It starts with the sensation of a light switch being pulled violently behind my eyes. I lose cognitive control quickly. I can't focus on even a simple task, and I forget what I'm doing while I'm in the middle of doing it. I could pick up a pen, then forget why I'm holding it. As the weight behind my eyes intensifies, my eyes roll into my head and start to flutter so rapidly it feels like they are going to pop out. This can last for a split second, a few hours, a few days, or a week.

I have epilepsy, a neurological disorder characterized by recurring, unprovoked seizures. The episodes I described are seizures -- they are simply misfiring neurons. Sometimes, these seizures are affected by the season. Other times, they are more easily triggered by stress.

I had my first Tonic-Clonic Seizure in December 1996, my Grade Six year. I fell unconscious into a snow bank in the parking lot of my elementary school. Many people are more familiar with this seizure's older name, Grand Mal.

I was diagnosed with Generalized Seizures that same year. This news left my family and teachers confused. I had never shown any signs of what they thought of as epilepsy, the violent shaking on the ground portrayed in movies and on TV. No one realized I had been having seizures for many years. Instead, they misread my childhood behaviour as misbehaving.

I frequently blacked out for split seconds in elementary school. The blackouts were likely Absence Seizures, a type of seizure that looks like daydreaming. Even though the black-outs happened on a regular basis, they were almost impossible to spot with an untrained eye.

In a Grade Three art class I blacked out and knocked over a cup of water that contained a few paint brushes. At the time, no one realized it was a Partial Seizure. When I came to, my teacher asked me why I had done that. She told me it was a disturbance to the class and I needed to watch my behaviour.

I had never even heard the word "seizure" before the age of 11. Without a reference point, these incidents in school seemed normal to me. As far as I was concerned, I didn't have seizures; I just needed to control my behaviour so I would stop getting in trouble at school.

There was no information about raising a child with Generalized Seizures available to families living with epilepsy in the late-'90s. My family and my teachers didn't know anyone with epilepsy who could help them figure it out. There were no community epilepsy agencies in our area at the time. Without available resources, we felt left in the dark.

Without a clear understanding of epilepsy as I grew up, it became difficult for me to talk about it with others in my life. As a young adult, I would often avoid discussing it with boyfriends, new employers, and new friends.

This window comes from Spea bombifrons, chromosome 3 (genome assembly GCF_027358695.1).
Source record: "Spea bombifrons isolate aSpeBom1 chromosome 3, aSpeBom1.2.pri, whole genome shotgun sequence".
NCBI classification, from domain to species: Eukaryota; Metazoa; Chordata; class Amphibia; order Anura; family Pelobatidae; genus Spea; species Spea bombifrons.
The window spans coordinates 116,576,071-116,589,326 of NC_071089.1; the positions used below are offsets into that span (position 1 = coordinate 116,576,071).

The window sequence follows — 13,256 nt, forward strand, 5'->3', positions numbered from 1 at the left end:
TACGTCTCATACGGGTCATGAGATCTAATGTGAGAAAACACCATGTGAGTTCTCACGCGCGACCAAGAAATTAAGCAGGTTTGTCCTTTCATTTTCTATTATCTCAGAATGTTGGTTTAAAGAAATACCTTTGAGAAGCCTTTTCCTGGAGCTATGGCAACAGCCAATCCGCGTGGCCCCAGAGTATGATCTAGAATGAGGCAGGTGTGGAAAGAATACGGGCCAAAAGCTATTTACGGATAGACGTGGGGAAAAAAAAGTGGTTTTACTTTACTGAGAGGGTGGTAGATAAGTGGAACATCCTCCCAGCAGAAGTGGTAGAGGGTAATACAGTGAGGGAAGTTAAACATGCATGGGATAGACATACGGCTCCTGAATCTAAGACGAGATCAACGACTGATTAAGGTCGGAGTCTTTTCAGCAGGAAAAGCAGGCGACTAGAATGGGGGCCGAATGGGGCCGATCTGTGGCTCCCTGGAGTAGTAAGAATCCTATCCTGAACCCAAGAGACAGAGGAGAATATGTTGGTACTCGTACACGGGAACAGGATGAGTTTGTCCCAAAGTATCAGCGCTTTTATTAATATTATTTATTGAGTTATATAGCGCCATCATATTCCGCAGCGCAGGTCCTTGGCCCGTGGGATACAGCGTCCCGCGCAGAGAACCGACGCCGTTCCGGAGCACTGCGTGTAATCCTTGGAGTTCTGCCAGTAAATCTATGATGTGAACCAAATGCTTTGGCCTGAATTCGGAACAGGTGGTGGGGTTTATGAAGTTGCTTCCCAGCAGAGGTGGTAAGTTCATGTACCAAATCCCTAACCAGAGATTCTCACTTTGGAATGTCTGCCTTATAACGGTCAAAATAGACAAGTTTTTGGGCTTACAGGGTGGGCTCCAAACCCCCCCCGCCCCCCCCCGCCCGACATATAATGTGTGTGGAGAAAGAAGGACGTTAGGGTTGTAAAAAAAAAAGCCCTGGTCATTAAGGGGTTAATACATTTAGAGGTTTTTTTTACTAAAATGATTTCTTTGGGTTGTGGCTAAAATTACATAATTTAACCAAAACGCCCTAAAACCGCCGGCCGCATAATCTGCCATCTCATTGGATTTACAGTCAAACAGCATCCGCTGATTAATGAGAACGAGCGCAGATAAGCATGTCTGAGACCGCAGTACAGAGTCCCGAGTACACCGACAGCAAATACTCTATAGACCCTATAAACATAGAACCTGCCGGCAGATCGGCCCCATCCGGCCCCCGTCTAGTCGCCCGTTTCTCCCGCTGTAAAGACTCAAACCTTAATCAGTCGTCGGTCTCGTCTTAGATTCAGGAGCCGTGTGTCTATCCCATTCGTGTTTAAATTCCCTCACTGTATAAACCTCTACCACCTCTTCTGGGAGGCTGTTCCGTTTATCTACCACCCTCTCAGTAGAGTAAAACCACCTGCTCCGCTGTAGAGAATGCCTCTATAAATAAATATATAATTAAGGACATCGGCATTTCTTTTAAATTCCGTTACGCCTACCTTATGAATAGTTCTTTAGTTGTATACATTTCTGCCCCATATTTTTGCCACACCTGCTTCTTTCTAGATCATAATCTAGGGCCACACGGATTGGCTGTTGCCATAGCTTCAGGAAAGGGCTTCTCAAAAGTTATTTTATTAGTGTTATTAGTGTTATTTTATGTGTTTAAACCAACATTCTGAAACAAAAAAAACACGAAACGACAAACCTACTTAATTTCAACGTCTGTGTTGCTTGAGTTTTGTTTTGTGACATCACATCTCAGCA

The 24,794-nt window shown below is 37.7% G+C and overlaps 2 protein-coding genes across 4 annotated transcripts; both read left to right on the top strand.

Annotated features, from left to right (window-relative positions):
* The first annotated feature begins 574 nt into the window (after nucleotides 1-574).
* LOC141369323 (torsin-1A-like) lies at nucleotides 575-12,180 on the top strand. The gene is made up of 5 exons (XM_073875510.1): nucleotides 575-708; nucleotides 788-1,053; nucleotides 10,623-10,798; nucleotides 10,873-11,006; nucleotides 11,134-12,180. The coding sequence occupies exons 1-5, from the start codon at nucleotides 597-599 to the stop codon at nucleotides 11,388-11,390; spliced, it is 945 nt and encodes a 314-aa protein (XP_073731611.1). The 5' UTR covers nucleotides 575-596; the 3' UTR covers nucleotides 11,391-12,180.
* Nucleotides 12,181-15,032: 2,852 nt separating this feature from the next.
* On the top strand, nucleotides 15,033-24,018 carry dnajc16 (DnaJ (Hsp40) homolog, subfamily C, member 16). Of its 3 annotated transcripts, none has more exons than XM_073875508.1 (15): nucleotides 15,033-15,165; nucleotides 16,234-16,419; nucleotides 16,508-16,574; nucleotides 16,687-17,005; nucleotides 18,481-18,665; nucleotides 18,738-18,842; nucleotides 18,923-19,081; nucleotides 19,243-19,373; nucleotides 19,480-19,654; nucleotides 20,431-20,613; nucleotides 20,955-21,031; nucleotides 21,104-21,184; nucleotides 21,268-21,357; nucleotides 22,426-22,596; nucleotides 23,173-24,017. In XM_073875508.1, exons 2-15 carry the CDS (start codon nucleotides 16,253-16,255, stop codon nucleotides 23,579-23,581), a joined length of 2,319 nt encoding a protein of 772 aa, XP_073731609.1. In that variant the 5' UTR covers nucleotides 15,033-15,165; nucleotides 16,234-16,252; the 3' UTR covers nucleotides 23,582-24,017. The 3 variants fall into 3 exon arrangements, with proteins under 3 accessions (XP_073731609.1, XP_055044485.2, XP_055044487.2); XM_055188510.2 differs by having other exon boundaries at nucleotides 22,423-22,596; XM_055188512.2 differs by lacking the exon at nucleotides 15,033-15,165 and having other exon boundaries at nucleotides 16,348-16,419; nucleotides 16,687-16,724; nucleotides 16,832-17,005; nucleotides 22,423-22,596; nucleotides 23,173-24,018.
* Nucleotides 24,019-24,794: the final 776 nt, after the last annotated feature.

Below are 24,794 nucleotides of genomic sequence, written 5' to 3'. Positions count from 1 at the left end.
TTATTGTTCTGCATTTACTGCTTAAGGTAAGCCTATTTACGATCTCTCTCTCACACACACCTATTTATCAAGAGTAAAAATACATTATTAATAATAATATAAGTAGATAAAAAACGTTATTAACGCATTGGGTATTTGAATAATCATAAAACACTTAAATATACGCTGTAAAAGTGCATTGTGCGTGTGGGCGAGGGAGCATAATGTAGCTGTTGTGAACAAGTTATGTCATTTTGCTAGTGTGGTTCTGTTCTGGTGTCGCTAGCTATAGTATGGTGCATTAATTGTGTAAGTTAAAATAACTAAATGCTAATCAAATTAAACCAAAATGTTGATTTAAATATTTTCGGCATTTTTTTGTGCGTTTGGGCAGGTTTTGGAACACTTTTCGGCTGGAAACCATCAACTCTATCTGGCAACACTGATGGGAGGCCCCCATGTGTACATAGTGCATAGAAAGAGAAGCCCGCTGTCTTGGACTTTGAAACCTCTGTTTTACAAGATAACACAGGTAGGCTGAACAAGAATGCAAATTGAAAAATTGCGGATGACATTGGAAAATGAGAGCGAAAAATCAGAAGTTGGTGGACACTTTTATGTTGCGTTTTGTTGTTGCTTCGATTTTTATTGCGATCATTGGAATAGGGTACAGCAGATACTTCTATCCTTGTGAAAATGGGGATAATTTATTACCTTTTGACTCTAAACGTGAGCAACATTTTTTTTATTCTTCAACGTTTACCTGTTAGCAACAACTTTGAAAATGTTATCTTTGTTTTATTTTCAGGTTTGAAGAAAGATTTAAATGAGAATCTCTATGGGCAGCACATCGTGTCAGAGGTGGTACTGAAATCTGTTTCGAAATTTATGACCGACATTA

Globally, one in 100 people are diagnosed with epilepsy. It is one of the most common neurological conditions worldwide, yet public knowledge is extremely limited. Many people with epilepsy never talk publicly about their diagnosis fearing discrimination. Seizures and seizure first aid on television is often inaccurate. Myths and misconceptions about epilepsy persist.

This monthly Epilepsy Ontario column will provide insight into what it's like to live with epilepsy and fill that information gap. Each month, we'll feature guest columnists including neuroscientists, community support workers, advocates, and people living with epilepsy. These experts will challenge myths and misinformation about epilepsy, sharing personal stories and research.

Interest in epilepsy is growing. In 2010, the Government of Ontario announced $15 million over three years in start-up funding for the Ontario Brain Institute. In 2013, they renewed their commitment with an additional $100 million over five years. In 2012, the Canadian Government officially proclaimed March 26 Purple Day, an international day for epilepsy awareness. That same summer, Health Quality Ontario published a report declaring that epilepsy care in Ontario "varies from being non-existent to fragmented" and urged the government to fund a provincial epilepsy strategy.

The Ontario Government responded to the report by forming the Epilepsy Implementation Task Force. Globally, there is an increase in funding for brain research and brain mapping initiatives. These investments could dramatically change what we know about, and how we talk about, epilepsy.

Lack of information dramatically impacted my childhood and the way my family dealt with my diagnosis. It also caused me to feel that I was somehow personally responsible for my seizures. That was then -- no more.

We feel privileged to have this opportunity to contribute to growing epilepsy awareness on the world stage. Our column will provide a foundation of knowledge and offer a common language for the public discussion about epilepsy. Through this column, we call on you to join us in our campaign to raise global epilepsy awareness.

By: Gena Meldazy, Communications Manager at InteraXon

Seize The Day - Beyond Barriers (The Star Online)

Published: Thursday January 16, 2014 MYT 12:00:00 AM
Updated: Tuesday February 3, 2015 MYT 8:04:51 PM

http://www.thestar.com.my/Lifestyle/Viewpoints/Beyond-Barriers/Profile/Articles/2014/01/16/Epilepsy-Seize-the-day/



Dear Readers,

I am still maintaining this blog. All posts will be transferred from Facebook into my blog over a course of time.

Stay tuned and thank you!

Regards,
Serene Low